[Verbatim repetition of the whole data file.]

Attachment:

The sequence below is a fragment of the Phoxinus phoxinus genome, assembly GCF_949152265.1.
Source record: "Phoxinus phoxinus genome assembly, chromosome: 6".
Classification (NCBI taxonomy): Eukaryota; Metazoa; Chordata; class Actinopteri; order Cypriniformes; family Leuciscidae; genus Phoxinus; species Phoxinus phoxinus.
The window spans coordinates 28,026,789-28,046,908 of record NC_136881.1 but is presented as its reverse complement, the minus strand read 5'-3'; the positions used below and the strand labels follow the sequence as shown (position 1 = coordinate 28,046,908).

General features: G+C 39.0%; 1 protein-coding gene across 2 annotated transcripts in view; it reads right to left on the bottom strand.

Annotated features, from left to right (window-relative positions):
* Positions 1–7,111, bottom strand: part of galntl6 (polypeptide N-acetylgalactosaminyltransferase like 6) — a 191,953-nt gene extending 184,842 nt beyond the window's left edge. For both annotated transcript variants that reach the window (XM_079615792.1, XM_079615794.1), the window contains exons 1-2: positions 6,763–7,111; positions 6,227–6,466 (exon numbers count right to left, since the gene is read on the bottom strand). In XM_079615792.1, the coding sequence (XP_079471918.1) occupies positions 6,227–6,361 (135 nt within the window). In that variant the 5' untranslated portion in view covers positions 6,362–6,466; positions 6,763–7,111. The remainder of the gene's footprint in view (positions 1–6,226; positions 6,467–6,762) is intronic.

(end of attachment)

The sequence below is a fragment of the Phoxinus phoxinus genome, assembly GCF_949152265.1.
Source record: "Phoxinus phoxinus genome assembly, chromosome: 6".
Classification (NCBI taxonomy): Eukaryota; Metazoa; Chordata; class Actinopteri; order Cypriniformes; family Leuciscidae; genus Phoxinus; species Phoxinus phoxinus.
The window spans coordinates 28,026,789-28,046,908 of record NC_136881.1 but is presented as its reverse complement, the minus strand read 5'-3'; the positions used below and the strand labels follow the sequence as shown (position 1 = coordinate 28,046,908).

General features: G+C 39.0%; 1 protein-coding gene across 2 annotated transcripts in view; it reads right to left on the bottom strand.

Annotated features, from left to right (window-relative positions):
* Positions 1–7,111, bottom strand: part of galntl6 (polypeptide N-acetylgalactosaminyltransferase like 6) — a 191,953-nt gene extending 184,842 nt beyond the window's left edge. For both annotated transcript variants that reach the window (XM_079615792.1, XM_079615794.1), the window contains exons 1-2: positions 6,763–7,111; positions 6,227–6,466 (exon numbers count right to left, since the gene is read on the bottom strand). In XM_079615792.1, the coding sequence (XP_079471918.1) occupies positions 6,227–6,361 (135 nt within the window). In that variant the 5' untranslated portion in view covers positions 6,362–6,466; positions 6,763–7,111. The remainder of the gene's footprint in view (positions 1–6,226; positions 6,467–6,762) is intronic.